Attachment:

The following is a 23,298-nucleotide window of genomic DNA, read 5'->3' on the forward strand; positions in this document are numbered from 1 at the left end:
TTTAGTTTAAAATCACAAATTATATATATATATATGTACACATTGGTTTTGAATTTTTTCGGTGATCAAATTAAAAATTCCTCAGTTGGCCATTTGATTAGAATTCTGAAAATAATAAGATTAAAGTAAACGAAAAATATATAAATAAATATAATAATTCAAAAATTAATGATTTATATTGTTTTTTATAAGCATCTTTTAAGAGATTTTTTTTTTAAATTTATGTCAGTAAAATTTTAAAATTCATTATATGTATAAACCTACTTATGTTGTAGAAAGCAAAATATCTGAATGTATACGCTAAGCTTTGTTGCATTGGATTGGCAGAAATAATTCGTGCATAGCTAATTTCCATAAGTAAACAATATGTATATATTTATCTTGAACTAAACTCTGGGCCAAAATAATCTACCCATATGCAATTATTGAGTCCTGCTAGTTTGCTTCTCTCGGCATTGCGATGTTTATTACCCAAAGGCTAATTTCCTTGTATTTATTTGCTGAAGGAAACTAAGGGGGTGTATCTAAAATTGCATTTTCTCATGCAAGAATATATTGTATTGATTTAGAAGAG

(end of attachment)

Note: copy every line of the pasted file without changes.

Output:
The following is a 23,298-nucleotide window of genomic DNA, read 5'->3' on the forward strand; positions in this document are numbered from 1 at the left end:
TTTAGTTTAAAATCACAAATTATATATATATATATGTACACATTGGTTTTGAATTTTTTCGGTGATCAAATTAAAAATTCCTCAGTTGGCCATTTGATTAGAATTCTGAAAATAATAAGATTAAAGTAAACGAAAAATATATAAATAAATATAATAATTCAAAAATTAATGATTTATATTGTTTTTTATAAGCATCTTTTAAGAGATTTTTTTTTTAAATTTATGTCAGTAAAATTTTAAAATTCATTATATGTATAAACCTACTTATGTTGTAGAAAGCAAAATATCTGAATGTATACGCTAAGCTTTGTTGCATTGGATTGGCAGAAATAATTCGTGCATAGCTAATTTCCATAAGTAAACAATATGTATATATTTATCTTGAACTAAACTCTGGGCCAAAATAATCTACCCATATGCAATTATTGAGTCCTGCTAGTTTGCTTCTCTCGGCATTGCGATGTTTATTACCCAAAGGCTAATTTCCTTGTATTTATTTGCTGAAGGAAACTAAGGGGGTGTATCTAAAATTGCATTTTCTCATGCAAGAATATATTGTATTGATTTAGAAGAG